According to the National Science Board’s 2020 Vision for the National Science Foundation, these are two exciting materials to watch in the coming year.
The first seems simple at first, but is actually very futuristic: a clay brick that can grow. The brick, developed at Heriot-Watt University in Edinburgh, Scotland, has an initial advantage over regular bricks in that it gives off 10% less carbon emissions than a typical brick, but that’s not where the technology ends. The clay brick, which is not fired in a kiln and so represents less energy expenditure, is infused with Sporosarcina pasteurii bacteria. The brick not only has the strength of a typical brick, but is “alive” with 9-14% of bacterial colonies still living after day 30. If the brick is split, the pieces are theoretically capable of growing into whole units, just like a worm cut in half. While it’s still in research phases and far from the jobsite, it’s definitely a technology to watch.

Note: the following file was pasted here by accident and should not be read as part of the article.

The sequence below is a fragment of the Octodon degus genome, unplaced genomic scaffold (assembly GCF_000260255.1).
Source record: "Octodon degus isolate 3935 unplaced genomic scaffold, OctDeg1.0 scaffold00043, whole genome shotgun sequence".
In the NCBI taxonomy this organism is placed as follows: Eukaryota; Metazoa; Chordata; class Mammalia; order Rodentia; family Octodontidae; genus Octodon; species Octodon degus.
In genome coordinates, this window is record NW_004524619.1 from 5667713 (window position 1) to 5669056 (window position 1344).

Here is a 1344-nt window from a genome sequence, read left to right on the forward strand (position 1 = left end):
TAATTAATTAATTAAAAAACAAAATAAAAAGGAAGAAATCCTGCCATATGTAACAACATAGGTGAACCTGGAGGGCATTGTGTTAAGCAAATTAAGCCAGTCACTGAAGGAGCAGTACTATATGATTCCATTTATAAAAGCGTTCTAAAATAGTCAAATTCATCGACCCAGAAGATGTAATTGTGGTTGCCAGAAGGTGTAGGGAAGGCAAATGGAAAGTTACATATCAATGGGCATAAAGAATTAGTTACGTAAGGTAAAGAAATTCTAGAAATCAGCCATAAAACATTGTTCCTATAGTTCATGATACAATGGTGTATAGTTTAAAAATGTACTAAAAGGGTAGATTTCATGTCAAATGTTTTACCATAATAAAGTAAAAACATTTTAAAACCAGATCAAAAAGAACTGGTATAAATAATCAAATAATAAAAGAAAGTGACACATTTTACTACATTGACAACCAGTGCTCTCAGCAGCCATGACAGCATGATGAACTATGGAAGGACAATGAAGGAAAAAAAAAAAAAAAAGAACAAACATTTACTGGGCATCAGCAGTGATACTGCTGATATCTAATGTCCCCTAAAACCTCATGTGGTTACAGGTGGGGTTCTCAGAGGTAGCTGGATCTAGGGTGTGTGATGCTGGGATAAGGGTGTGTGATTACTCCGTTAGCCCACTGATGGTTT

Another living modular building component is the PlantyCube, a vertical farming solution that can keep greens growing year round in modular units that look something like a shipping container. Developed in Seoul, each container has smart 5-square-centimeter individual planter cells called Pickcells that contain seeds and nutrient plugs. With every Pickcell connected to the internet, the growth of each seed is closely watched and controlled—and the entire thing can be run on a single Smartphone. The company, N.Thing, believes that these modular units can create stackable, local farming options in cities.